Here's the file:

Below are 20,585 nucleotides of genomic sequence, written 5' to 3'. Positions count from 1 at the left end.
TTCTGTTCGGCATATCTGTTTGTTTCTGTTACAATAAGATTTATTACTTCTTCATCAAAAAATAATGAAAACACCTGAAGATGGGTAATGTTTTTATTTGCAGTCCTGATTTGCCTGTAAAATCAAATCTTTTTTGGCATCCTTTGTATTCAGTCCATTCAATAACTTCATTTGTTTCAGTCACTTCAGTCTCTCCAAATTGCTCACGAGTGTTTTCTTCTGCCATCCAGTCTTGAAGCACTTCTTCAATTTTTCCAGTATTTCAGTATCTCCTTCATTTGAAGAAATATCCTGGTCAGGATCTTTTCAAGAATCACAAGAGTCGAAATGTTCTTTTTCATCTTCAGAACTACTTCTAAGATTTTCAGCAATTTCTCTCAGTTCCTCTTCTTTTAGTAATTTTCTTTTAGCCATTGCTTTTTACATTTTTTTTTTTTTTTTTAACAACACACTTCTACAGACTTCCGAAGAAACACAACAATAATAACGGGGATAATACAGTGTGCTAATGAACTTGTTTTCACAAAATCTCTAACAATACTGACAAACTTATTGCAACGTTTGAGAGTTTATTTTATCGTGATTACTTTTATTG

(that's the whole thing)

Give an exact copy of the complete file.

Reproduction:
Below are 20,585 nucleotides of genomic sequence, written 5' to 3'. Positions count from 1 at the left end.
TTCTGTTCGGCATATCTGTTTGTTTCTGTTACAATAAGATTTATTACTTCTTCATCAAAAAATAATGAAAACACCTGAAGATGGGTAATGTTTTTATTTGCAGTCCTGATTTGCCTGTAAAATCAAATCTTTTTTGGCATCCTTTGTATTCAGTCCATTCAATAACTTCATTTGTTTCAGTCACTTCAGTCTCTCCAAATTGCTCACGAGTGTTTTCTTCTGCCATCCAGTCTTGAAGCACTTCTTCAATTTTTCCAGTATTTCAGTATCTCCTTCATTTGAAGAAATATCCTGGTCAGGATCTTTTCAAGAATCACAAGAGTCGAAATGTTCTTTTTCATCTTCAGAACTACTTCTAAGATTTTCAGCAATTTCTCTCAGTTCCTCTTCTTTTAGTAATTTTCTTTTAGCCATTGCTTTTTACATTTTTTTTTTTTTTTTTAACAACACACTTCTACAGACTTCCGAAGAAACACAACAATAATAACGGGGATAATACAGTGTGCTAATGAACTTGTTTTCACAAAATCTCTAACAATACTGACAAACTTATTGCAACGTTTGAGAGTTTATTTTATCGTGATTACTTTTATTG